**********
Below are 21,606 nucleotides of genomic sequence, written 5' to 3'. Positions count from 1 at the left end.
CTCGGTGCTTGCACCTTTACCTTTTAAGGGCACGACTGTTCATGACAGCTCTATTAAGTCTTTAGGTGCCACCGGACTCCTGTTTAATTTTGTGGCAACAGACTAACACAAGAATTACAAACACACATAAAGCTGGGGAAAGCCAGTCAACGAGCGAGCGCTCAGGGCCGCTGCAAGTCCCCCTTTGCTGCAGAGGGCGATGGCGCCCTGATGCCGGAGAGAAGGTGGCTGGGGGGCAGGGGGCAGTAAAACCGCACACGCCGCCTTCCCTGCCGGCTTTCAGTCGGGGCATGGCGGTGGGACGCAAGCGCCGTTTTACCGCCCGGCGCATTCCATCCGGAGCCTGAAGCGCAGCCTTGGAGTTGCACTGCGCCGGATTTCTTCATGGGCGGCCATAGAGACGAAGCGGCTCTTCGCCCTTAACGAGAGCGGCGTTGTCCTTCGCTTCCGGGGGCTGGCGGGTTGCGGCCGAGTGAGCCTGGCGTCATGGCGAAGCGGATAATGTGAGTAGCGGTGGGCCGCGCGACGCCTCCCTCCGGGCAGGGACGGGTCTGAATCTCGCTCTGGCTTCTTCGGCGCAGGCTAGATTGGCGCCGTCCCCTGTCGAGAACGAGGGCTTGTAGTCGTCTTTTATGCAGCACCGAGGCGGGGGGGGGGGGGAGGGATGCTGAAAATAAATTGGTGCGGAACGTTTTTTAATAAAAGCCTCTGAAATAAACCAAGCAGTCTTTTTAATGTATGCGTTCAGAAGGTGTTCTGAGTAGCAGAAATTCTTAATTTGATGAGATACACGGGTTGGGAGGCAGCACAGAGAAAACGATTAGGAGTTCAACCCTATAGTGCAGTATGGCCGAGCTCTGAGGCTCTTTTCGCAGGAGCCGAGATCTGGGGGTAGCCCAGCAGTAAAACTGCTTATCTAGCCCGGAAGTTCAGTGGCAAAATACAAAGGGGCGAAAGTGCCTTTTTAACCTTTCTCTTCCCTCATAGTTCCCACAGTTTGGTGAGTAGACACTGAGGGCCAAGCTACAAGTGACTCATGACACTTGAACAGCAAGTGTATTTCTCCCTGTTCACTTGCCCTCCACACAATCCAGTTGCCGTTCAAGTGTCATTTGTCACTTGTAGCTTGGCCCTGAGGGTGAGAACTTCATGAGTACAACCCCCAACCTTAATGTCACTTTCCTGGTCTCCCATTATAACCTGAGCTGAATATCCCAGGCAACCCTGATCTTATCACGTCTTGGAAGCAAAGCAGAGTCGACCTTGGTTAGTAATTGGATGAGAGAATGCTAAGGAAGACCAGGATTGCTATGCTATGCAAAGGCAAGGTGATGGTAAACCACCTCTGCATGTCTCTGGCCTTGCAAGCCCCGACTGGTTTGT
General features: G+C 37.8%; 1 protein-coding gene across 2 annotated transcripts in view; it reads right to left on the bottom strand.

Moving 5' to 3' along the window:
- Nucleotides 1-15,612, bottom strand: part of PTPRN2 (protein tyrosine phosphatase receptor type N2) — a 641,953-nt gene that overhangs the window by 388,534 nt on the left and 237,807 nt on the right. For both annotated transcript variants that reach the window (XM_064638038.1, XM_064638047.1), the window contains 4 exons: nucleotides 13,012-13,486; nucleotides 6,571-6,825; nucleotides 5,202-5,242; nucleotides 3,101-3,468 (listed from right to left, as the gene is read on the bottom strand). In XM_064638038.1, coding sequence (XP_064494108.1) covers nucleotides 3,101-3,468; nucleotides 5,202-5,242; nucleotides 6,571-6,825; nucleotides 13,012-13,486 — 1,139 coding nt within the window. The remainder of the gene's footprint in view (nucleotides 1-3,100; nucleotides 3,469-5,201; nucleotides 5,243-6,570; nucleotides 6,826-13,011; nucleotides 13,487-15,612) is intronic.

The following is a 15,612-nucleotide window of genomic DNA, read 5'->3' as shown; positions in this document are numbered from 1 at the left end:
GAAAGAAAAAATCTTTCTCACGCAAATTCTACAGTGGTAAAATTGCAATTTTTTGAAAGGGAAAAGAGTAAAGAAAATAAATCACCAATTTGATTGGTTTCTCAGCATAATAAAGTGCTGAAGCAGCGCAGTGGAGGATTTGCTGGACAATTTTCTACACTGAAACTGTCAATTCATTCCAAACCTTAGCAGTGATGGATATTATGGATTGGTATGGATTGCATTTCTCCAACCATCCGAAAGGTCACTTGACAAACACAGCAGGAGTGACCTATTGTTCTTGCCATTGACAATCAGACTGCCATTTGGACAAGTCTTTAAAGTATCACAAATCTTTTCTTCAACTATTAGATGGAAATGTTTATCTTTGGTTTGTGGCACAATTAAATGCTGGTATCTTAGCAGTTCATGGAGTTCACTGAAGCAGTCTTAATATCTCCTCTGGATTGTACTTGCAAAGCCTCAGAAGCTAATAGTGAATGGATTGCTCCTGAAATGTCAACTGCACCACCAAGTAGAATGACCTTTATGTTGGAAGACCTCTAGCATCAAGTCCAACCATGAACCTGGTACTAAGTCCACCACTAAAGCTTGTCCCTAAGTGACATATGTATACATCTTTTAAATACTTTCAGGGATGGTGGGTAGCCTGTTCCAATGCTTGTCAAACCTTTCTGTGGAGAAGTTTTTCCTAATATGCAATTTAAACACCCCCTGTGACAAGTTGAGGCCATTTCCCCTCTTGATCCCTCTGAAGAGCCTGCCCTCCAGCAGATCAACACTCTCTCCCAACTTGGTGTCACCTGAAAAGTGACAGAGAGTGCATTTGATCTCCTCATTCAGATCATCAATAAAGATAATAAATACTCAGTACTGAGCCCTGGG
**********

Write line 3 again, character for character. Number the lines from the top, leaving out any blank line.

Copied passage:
General features: G+C 37.8%; 1 protein-coding gene across 2 annotated transcripts in view; it reads right to left on the bottom strand.